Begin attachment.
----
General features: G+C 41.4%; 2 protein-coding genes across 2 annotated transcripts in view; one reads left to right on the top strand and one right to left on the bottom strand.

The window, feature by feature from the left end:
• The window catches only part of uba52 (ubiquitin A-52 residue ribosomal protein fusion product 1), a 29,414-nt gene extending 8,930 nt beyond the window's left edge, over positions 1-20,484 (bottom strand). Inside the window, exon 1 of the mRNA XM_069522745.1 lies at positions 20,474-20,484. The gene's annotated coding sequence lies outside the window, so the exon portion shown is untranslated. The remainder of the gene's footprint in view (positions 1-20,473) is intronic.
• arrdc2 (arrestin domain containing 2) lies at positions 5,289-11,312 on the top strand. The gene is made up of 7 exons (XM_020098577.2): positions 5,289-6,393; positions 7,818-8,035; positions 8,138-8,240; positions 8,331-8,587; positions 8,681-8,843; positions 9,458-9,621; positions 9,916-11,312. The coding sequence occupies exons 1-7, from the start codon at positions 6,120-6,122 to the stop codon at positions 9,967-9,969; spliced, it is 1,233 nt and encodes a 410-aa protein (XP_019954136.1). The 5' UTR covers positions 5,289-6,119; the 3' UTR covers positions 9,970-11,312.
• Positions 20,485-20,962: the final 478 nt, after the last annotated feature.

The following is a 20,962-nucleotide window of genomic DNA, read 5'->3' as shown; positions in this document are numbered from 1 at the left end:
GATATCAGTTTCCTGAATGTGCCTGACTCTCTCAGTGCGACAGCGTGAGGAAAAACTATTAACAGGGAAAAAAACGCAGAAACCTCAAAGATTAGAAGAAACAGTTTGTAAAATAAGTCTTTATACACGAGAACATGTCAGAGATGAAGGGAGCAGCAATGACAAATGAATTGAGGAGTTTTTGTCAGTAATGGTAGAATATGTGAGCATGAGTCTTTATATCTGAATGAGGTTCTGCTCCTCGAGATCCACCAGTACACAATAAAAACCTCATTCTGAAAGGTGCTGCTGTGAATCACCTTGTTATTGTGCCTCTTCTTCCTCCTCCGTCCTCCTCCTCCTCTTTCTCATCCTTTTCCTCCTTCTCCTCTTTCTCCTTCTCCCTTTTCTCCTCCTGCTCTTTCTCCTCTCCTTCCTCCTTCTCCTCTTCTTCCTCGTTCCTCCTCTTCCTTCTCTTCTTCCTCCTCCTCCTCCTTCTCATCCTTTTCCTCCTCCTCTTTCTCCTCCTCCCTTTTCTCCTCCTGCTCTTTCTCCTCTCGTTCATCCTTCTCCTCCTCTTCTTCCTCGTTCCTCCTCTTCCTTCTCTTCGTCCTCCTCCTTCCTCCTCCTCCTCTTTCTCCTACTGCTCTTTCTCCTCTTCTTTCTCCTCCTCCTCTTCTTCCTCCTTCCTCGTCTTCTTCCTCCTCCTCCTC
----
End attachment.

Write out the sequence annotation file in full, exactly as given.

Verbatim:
General features: G+C 41.4%; 2 protein-coding genes across 2 annotated transcripts in view; one reads left to right on the top strand and one right to left on the bottom strand.

The window, feature by feature from the left end:
• The window catches only part of uba52 (ubiquitin A-52 residue ribosomal protein fusion product 1), a 29,414-nt gene extending 8,930 nt beyond the window's left edge, over positions 1-20,484 (bottom strand). Inside the window, exon 1 of the mRNA XM_069522745.1 lies at positions 20,474-20,484. The gene's annotated coding sequence lies outside the window, so the exon portion shown is untranslated. The remainder of the gene's footprint in view (positions 1-20,473) is intronic.
• arrdc2 (arrestin domain containing 2) lies at positions 5,289-11,312 on the top strand. The gene is made up of 7 exons (XM_020098577.2): positions 5,289-6,393; positions 7,818-8,035; positions 8,138-8,240; positions 8,331-8,587; positions 8,681-8,843; positions 9,458-9,621; positions 9,916-11,312. The coding sequence occupies exons 1-7, from the start codon at positions 6,120-6,122 to the stop codon at positions 9,967-9,969; spliced, it is 1,233 nt and encodes a 410-aa protein (XP_019954136.1). The 5' UTR covers positions 5,289-6,119; the 3' UTR covers positions 9,970-11,312.
• Positions 20,485-20,962: the final 478 nt, after the last annotated feature.

The following is a 20,962-nucleotide window of genomic DNA, read 5'->3' as shown; positions in this document are numbered from 1 at the left end:
GATATCAGTTTCCTGAATGTGCCTGACTCTCTCAGTGCGACAGCGTGAGGAAAAACTATTAACAGGGAAAAAAACGCAGAAACCTCAAAGATTAGAAGAAACAGTTTGTAAAATAAGTCTTTATACACGAGAACATGTCAGAGATGAAGGGAGCAGCAATGACAAATGAATTGAGGAGTTTTTGTCAGTAATGGTAGAATATGTGAGCATGAGTCTTTATATCTGAATGAGGTTCTGCTCCTCGAGATCCACCAGTACACAATAAAAACCTCATTCTGAAAGGTGCTGCTGTGAATCACCTTGTTATTGTGCCTCTTCTTCCTCCTCCGTCCTCCTCCTCCTCTTTCTCATCCTTTTCCTCCTTCTCCTCTTTCTCCTTCTCCCTTTTCTCCTCCTGCTCTTTCTCCTCTCCTTCCTCCTTCTCCTCTTCTTCCTCGTTCCTCCTCTTCCTTCTCTTCTTCCTCCTCCTCCTCCTTCTCATCCTTTTCCTCCTCCTCTTTCTCCTCCTCCCTTTTCTCCTCCTGCTCTTTCTCCTCTCGTTCATCCTTCTCCTCCTCTTCTTCCTCGTTCCTCCTCTTCCTTCTCTTCGTCCTCCTCCTTCCTCCTCCTCCTCTTTCTCCTACTGCTCTTTCTCCTCTTCTTTCTCCTCCTCCTCTTCTTCCTCCTTCCTCGTCTTCTTCCTCCTCCTCCTC